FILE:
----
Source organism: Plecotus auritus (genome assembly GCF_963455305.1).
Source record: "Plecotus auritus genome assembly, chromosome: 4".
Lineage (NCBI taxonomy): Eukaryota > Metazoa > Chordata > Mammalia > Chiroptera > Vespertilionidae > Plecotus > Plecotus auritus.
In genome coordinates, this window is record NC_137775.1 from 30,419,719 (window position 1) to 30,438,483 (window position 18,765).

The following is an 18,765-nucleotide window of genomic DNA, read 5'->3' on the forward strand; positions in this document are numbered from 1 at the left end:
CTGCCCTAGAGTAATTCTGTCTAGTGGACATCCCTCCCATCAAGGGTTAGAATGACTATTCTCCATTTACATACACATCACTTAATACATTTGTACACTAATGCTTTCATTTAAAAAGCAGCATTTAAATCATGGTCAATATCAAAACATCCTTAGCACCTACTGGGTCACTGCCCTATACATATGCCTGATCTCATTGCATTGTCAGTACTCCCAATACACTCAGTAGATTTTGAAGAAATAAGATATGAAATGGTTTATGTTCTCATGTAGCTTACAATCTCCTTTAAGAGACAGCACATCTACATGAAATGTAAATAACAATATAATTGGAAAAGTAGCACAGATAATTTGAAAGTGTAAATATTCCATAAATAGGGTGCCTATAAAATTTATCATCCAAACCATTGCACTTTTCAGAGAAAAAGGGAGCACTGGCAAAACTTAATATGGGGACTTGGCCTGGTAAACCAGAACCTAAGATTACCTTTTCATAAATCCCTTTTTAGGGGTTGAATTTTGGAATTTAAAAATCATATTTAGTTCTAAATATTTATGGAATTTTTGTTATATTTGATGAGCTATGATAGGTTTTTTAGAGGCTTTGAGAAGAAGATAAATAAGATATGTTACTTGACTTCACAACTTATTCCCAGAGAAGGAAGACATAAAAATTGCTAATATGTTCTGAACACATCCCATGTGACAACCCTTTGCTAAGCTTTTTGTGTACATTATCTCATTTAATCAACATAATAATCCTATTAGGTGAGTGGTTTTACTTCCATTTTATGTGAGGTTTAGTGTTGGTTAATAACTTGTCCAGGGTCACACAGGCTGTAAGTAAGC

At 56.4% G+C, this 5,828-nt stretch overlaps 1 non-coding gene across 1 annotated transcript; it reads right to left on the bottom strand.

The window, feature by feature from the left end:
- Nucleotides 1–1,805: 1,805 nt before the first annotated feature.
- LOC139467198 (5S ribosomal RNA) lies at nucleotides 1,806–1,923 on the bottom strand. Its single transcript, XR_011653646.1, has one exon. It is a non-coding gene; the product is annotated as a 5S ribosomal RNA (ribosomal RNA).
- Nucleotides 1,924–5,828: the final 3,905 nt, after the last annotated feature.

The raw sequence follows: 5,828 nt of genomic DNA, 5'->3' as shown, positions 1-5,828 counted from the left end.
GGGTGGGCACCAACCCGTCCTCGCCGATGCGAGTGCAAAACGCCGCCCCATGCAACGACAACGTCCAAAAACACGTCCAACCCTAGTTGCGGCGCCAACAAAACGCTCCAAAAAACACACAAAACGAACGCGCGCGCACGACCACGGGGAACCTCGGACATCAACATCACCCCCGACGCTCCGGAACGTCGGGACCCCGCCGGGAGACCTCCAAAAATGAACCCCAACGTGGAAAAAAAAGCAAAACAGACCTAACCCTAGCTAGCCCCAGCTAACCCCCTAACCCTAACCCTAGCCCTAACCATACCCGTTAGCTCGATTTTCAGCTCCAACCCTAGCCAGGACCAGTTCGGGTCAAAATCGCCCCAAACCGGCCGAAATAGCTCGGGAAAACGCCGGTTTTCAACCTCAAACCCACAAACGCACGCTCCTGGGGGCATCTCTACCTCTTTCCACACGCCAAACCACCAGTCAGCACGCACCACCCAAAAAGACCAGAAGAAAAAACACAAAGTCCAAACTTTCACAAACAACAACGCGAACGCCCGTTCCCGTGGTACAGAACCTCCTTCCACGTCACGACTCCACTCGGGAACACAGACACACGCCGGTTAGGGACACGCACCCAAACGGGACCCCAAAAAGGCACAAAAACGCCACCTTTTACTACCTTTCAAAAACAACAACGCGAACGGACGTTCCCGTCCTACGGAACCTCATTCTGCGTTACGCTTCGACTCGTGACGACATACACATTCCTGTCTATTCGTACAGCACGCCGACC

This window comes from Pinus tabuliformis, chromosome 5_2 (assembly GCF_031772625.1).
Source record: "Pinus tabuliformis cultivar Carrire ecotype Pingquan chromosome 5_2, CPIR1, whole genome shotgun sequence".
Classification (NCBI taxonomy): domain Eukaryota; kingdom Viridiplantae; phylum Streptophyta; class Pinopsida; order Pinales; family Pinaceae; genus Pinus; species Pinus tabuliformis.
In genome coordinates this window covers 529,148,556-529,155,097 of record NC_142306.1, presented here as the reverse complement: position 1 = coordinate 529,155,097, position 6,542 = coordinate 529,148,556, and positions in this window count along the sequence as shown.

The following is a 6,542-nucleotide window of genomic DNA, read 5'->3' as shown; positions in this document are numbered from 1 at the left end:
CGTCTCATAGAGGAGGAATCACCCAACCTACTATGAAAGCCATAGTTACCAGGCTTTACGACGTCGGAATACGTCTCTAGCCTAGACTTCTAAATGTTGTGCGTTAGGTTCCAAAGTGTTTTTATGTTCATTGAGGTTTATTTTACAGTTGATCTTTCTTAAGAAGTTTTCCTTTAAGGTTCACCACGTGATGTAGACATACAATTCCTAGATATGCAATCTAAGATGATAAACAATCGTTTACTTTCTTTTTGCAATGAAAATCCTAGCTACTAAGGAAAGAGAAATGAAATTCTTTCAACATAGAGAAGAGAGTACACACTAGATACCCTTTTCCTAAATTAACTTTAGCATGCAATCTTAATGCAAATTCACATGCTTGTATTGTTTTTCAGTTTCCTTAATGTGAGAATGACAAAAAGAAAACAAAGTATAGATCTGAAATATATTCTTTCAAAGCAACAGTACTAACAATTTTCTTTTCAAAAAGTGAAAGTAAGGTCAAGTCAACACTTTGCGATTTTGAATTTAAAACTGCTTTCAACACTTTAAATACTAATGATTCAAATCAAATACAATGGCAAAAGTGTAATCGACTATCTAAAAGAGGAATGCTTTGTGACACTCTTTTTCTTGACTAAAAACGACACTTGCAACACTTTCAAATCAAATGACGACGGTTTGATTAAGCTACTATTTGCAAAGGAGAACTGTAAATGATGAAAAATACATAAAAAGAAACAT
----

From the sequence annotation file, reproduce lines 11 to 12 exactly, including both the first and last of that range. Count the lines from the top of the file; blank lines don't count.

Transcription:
- Nucleotides 1,924–5,828: the final 3,905 nt, after the last annotated feature.

The raw sequence follows: 5,828 nt of genomic DNA, 5'->3' as shown, positions 1-5,828 counted from the left end.